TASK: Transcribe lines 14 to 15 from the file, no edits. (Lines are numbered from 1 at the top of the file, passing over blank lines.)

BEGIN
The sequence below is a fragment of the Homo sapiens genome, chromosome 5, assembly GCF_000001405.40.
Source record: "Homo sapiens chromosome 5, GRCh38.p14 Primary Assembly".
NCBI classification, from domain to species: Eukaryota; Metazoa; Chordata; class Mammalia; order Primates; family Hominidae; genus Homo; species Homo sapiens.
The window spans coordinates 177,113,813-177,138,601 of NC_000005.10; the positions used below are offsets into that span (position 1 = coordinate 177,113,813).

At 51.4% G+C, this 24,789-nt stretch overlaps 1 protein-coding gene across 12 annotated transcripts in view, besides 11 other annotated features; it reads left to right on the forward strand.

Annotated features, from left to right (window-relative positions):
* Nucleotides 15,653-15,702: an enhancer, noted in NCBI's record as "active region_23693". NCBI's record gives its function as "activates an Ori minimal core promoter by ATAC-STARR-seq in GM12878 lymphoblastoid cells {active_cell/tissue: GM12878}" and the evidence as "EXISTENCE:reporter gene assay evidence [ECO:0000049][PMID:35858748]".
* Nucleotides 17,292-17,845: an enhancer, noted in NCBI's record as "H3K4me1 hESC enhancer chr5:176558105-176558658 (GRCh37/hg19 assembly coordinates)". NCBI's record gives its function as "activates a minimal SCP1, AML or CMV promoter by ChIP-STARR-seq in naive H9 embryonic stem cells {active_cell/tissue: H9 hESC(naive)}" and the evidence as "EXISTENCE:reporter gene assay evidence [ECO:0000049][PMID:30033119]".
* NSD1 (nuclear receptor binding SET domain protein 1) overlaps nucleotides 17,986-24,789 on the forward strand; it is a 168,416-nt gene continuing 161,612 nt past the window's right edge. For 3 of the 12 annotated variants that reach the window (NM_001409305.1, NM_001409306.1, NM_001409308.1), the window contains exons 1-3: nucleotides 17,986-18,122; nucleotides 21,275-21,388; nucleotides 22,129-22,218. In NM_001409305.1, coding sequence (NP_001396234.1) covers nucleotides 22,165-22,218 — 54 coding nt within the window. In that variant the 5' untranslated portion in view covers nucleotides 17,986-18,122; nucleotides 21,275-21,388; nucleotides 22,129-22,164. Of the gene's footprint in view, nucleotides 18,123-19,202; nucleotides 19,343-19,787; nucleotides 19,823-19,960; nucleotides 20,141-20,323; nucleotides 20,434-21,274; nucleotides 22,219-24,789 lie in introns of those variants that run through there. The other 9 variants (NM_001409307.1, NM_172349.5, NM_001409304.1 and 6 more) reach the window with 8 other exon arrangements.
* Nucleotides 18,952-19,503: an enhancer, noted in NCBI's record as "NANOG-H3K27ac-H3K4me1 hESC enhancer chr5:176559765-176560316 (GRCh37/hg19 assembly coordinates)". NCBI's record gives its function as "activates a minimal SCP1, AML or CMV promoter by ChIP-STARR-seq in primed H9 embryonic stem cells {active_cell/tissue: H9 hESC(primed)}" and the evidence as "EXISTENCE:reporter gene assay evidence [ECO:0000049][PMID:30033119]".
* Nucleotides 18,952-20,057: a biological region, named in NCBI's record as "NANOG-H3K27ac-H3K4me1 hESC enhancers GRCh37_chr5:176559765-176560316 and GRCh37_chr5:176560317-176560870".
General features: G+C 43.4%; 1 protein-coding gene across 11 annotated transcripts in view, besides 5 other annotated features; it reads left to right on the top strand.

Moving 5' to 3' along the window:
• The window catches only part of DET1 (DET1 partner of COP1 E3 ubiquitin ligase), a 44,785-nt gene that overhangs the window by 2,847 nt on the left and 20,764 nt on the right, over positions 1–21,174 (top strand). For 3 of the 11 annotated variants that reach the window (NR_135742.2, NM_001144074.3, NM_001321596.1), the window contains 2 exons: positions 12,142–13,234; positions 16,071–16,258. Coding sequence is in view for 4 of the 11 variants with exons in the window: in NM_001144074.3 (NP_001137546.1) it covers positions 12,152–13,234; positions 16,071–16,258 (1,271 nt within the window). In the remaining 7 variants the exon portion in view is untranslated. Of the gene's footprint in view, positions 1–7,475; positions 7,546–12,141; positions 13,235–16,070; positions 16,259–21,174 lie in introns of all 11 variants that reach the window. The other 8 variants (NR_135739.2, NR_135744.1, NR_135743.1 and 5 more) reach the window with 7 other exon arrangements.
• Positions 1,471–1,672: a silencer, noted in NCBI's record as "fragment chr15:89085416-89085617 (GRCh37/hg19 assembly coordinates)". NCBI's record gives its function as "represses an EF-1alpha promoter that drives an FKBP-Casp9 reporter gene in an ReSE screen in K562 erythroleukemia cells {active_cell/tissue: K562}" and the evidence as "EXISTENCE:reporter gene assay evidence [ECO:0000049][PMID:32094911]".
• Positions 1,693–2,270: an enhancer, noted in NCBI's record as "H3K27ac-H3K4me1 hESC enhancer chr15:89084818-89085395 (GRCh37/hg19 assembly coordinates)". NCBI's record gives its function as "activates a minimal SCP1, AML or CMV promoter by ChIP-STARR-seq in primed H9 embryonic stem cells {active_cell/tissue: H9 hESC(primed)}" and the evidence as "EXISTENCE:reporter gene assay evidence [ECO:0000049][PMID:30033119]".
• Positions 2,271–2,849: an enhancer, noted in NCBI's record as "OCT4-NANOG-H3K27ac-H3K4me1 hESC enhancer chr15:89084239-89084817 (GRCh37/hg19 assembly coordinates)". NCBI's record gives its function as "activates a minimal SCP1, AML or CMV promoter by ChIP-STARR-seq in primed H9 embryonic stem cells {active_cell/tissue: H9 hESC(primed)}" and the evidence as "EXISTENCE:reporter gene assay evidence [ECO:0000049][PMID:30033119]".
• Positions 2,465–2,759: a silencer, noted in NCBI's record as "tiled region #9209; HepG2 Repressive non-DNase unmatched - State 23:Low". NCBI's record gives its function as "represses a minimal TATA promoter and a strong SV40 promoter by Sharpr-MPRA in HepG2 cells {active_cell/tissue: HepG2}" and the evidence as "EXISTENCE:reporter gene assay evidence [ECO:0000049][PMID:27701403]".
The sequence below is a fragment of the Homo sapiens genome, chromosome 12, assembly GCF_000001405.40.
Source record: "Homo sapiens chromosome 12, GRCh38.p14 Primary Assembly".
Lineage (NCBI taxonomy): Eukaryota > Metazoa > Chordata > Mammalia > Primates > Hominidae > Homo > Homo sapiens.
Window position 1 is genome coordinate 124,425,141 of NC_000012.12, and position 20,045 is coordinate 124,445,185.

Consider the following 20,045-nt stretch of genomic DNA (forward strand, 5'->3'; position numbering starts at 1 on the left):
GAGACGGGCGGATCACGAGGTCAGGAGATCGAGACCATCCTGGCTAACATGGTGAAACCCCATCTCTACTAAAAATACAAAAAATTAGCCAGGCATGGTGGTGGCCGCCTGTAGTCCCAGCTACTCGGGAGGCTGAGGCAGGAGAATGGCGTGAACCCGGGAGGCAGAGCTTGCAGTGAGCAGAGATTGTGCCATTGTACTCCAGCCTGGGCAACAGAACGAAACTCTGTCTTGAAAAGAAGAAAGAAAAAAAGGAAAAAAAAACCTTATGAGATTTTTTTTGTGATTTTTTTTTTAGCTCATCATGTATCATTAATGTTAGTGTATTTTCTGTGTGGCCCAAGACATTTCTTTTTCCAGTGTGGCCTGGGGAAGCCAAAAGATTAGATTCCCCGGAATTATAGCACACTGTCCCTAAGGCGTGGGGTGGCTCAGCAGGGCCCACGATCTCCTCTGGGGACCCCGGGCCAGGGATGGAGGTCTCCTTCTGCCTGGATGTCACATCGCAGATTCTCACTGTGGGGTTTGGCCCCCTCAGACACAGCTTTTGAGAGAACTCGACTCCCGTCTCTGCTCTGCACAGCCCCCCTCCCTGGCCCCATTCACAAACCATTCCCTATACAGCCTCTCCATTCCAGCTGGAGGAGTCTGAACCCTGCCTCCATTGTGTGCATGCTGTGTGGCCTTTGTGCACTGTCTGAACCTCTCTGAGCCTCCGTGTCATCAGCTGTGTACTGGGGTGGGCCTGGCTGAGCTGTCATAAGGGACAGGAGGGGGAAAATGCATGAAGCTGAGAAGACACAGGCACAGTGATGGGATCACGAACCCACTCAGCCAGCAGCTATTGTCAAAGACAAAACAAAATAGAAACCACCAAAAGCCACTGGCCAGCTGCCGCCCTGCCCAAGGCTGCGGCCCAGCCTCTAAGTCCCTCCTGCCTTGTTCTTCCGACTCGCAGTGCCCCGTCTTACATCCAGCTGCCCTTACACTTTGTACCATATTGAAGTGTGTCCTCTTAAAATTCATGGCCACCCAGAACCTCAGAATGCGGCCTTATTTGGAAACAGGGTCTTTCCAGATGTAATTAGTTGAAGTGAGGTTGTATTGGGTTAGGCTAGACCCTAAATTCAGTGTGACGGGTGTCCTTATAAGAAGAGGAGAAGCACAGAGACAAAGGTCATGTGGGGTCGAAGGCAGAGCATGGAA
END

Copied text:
• The window catches only part of DET1 (DET1 partner of COP1 E3 ubiquitin ligase), a 44,785-nt gene that overhangs the window by 2,847 nt on the left and 20,764 nt on the right, over positions 1–21,174 (top strand). For 3 of the 11 annotated variants that reach the window (NR_135742.2, NM_001144074.3, NM_001321596.1), the window contains 2 exons: positions 12,142–13,234; positions 16,071–16,258. Coding sequence is in view for 4 of the 11 variants with exons in the window: in NM_001144074.3 (NP_001137546.1) it covers positions 12,152–13,234; positions 16,071–16,258 (1,271 nt within the window). In the remaining 7 variants the exon portion in view is untranslated. Of the gene's footprint in view, positions 1–7,475; positions 7,546–12,141; positions 13,235–16,070; positions 16,259–21,174 lie in introns of all 11 variants that reach the window. The other 8 variants (NR_135739.2, NR_135744.1, NR_135743.1 and 5 more) reach the window with 7 other exon arrangements.
• Positions 1,471–1,672: a silencer, noted in NCBI's record as "fragment chr15:89085416-89085617 (GRCh37/hg19 assembly coordinates)". NCBI's record gives its function as "represses an EF-1alpha promoter that drives an FKBP-Casp9 reporter gene in an ReSE screen in K562 erythroleukemia cells {active_cell/tissue: K562}" and the evidence as "EXISTENCE:reporter gene assay evidence [ECO:0000049][PMID:32094911]".